these eNBs talk to the UE using the LTE air interface. Now the standard allows the gNB to be decomposed or desegregated into two components: central unit (CU), and distributed unit (DU). So central unit allows pulling of resources, and distributed unit is closer to the cell side so it has the RF equipment. Now, what are the key benefits we can get from engineering? Well, we can benefit from high performance 5G NR air interface, we get quite a bit of flexibility in deployment, and we get cost savings when we do such disaggregation of the gNB.
5G core: so we have a variety of network functions in the 5GC. Here, we will take a look at some of those. We have access and mobility management function that exchanges non-access stratum, NAS Signaling with user equipment for example messages related to authentication. We have session management function that allocates an IP address to the UE. UPF user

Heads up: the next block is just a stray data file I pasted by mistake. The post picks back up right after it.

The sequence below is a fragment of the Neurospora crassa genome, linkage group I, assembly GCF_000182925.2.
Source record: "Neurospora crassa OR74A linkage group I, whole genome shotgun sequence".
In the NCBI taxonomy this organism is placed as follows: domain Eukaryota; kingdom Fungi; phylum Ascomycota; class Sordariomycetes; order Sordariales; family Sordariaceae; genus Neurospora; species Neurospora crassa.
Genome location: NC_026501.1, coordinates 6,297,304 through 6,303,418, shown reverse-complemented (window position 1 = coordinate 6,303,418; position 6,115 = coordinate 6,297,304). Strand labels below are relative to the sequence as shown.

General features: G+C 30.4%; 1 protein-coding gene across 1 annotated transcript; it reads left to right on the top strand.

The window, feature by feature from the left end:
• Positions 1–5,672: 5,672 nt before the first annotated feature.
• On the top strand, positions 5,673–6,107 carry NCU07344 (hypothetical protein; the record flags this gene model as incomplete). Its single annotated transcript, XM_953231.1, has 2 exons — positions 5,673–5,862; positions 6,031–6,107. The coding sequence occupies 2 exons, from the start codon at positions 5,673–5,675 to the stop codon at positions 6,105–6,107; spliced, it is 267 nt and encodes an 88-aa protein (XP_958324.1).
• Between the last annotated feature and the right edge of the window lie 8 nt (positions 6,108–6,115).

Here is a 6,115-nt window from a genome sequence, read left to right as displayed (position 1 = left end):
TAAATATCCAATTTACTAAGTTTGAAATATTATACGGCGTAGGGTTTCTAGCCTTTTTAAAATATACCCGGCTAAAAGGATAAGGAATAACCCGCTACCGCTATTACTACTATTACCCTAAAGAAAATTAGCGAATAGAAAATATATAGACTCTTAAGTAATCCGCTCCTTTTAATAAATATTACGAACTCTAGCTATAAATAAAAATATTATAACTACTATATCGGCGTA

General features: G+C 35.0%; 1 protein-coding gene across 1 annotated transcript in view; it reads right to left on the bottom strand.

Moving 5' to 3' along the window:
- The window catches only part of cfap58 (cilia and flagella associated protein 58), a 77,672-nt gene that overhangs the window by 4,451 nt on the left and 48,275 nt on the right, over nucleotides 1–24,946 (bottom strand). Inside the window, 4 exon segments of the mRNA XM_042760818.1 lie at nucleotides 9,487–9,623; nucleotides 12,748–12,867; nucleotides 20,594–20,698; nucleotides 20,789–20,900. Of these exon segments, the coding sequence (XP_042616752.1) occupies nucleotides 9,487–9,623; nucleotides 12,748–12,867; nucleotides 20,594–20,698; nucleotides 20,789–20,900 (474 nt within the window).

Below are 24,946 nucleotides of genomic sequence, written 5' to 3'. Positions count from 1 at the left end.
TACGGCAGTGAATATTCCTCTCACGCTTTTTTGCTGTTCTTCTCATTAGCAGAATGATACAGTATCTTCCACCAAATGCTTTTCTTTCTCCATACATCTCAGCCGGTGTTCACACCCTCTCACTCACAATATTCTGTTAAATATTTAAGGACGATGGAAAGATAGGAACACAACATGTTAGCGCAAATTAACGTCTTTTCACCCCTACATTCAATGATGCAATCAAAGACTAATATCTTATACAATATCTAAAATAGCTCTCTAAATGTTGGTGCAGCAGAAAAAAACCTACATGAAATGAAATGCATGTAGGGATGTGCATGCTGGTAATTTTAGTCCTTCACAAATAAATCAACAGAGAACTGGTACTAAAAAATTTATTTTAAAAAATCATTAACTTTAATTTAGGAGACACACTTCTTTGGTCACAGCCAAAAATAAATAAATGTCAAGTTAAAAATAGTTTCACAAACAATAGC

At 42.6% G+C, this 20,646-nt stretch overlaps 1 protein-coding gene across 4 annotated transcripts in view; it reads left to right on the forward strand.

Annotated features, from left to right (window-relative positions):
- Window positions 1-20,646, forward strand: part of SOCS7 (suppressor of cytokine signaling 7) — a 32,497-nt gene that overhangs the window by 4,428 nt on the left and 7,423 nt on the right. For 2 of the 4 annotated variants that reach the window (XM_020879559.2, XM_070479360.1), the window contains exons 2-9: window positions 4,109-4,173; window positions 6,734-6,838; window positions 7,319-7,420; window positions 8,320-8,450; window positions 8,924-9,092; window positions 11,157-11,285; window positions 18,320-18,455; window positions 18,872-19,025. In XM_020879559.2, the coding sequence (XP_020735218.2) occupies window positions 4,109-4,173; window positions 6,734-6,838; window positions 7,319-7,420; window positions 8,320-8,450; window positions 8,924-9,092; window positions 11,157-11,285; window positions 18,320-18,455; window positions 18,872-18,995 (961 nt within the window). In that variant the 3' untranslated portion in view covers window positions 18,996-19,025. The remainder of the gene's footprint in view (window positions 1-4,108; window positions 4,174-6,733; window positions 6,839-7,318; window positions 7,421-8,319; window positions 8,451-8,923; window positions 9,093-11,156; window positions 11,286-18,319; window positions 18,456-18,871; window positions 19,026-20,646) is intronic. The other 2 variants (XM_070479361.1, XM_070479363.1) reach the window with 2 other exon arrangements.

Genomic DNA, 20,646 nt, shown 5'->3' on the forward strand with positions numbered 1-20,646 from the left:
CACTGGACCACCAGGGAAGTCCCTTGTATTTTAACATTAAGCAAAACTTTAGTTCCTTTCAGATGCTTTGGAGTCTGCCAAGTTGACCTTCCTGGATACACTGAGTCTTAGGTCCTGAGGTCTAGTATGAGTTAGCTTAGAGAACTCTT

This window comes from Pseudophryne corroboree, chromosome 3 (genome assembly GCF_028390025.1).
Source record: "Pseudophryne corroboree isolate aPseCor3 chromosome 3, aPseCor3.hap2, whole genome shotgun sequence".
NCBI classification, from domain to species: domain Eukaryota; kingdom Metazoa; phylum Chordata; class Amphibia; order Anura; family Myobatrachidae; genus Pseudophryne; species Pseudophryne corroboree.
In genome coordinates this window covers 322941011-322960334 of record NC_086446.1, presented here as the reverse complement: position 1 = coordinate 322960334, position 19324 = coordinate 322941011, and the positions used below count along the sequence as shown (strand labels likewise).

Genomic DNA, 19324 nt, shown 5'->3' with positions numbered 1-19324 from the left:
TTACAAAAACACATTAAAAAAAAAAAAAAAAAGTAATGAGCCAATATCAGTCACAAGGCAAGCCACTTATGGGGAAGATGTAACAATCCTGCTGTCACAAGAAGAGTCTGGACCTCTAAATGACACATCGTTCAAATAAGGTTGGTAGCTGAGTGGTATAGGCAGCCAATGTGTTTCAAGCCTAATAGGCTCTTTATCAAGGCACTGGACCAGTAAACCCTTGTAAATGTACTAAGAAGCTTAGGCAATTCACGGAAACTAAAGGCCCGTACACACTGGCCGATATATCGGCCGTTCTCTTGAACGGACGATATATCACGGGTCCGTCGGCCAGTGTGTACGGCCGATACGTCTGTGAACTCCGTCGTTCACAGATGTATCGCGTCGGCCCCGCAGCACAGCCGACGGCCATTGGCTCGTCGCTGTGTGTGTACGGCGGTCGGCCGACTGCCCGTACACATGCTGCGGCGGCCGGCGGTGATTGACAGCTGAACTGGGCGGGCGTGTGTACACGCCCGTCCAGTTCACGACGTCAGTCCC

plane function is a gateway to the outside world. So, the packets from the outside world, a web server, will pass through the internet routers, will arrive at the UPF, UPF to the gNB, and gNB to the UE. The important aspect is that we have modularization, so we have more than a dozen different network functions.
This architecture gives us benefits, such as scalability, flexibility of supporting network slicing, a variety of services some we may not even know today, and it gives us cost savings. One of the key features of the 5G is SBA (service based architecture). So, each network function provides a set of services. For example, AMF says that, okay I provide certain services. It will let the network repository function about that, and session management function will also contact NRF, so now NRF knows that we have this AMF alive, this SMF alive. So if somebody is looking for an AMF, they can talk to the NRF.